my dear brother, our city Priluki was taken over quite suddenly and
very quickly by the German occupiers. My brother – you cannot imagine
what terrible months we have been through - famine, extreme cold, abuse,
looting, humiliation…. I wanted to die so many times instead of
continuing this life! Even when I regretted not dying in the bombings, I
still retained one hope – to see you again – even if for just a minute –
before my eyes are closed. But this wish will also not be realized.
Yuzik, I know that tomorrow is my last day, but I am strong and do not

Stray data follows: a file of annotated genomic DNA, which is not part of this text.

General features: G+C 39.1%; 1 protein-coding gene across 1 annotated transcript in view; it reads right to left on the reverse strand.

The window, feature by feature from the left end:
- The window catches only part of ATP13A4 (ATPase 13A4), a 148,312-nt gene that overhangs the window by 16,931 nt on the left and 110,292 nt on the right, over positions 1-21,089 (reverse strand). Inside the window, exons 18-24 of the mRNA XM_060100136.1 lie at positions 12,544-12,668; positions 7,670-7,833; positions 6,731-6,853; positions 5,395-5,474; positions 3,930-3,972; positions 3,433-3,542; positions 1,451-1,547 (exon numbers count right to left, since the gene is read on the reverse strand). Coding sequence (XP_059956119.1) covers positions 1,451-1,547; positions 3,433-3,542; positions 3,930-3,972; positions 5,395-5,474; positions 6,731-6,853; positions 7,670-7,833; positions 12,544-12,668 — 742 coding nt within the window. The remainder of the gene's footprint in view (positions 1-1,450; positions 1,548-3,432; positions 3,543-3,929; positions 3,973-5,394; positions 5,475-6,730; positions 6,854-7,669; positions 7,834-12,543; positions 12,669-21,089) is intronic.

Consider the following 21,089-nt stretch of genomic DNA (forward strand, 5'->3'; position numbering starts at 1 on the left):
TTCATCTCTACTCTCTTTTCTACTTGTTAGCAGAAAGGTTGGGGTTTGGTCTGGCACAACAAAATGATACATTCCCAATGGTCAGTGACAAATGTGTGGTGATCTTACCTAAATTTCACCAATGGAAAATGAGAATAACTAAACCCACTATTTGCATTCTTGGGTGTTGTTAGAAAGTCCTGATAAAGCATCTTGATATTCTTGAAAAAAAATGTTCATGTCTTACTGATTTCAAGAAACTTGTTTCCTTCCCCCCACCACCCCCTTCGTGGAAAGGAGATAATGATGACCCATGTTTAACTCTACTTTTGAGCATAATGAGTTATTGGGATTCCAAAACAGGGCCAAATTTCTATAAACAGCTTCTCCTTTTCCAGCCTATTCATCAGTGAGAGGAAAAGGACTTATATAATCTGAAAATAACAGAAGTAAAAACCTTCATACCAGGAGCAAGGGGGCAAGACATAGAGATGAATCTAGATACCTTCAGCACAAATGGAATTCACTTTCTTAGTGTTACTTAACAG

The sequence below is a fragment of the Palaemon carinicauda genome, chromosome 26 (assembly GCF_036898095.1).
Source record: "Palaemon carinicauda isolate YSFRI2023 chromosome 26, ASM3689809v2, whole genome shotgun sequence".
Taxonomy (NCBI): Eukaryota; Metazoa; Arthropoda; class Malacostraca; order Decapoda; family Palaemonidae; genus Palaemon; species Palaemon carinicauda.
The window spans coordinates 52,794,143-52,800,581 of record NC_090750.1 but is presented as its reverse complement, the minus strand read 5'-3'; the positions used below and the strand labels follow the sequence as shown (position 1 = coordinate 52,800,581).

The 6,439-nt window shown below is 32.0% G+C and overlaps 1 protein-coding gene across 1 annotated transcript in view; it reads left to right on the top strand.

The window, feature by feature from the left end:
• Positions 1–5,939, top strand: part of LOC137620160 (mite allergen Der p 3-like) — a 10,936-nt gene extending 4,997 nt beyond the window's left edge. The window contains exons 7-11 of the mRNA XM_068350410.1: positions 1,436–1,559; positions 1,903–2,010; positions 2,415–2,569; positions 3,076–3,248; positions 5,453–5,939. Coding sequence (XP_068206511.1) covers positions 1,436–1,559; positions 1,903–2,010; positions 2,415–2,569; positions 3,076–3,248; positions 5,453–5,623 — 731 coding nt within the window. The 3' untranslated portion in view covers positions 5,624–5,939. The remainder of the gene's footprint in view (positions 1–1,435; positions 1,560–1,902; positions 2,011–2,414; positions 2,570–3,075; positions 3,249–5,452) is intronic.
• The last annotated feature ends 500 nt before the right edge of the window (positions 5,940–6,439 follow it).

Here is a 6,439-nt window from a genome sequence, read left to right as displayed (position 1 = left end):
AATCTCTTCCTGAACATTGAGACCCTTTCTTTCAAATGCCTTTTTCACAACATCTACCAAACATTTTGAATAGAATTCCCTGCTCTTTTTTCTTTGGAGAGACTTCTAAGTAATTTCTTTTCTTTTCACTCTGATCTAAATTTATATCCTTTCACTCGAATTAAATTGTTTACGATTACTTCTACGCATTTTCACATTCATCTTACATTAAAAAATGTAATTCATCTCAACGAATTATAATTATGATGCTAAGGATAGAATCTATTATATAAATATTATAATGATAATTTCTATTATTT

fear the end of my life. I am certain that you will avenge the death of
your sister. Take revenge on those responsible for the deaths of Tulya,
Mara and thousands of others. I kiss you and send greetings to your
friends, to my brothers and sisters and, I hope, that one day you will
avenge our spilt blood."
This farewell letter, which is now yellow and fading, is signed
Eleonora Parmut, from the city of Priluki, Ukraine. She was 15 years old
and was not expecting a miracle. It was clear to her that within hours
of the ink drying on the paper, they would stand her in a line, would
aim their rifles at her and her body would plunge into the killing pit.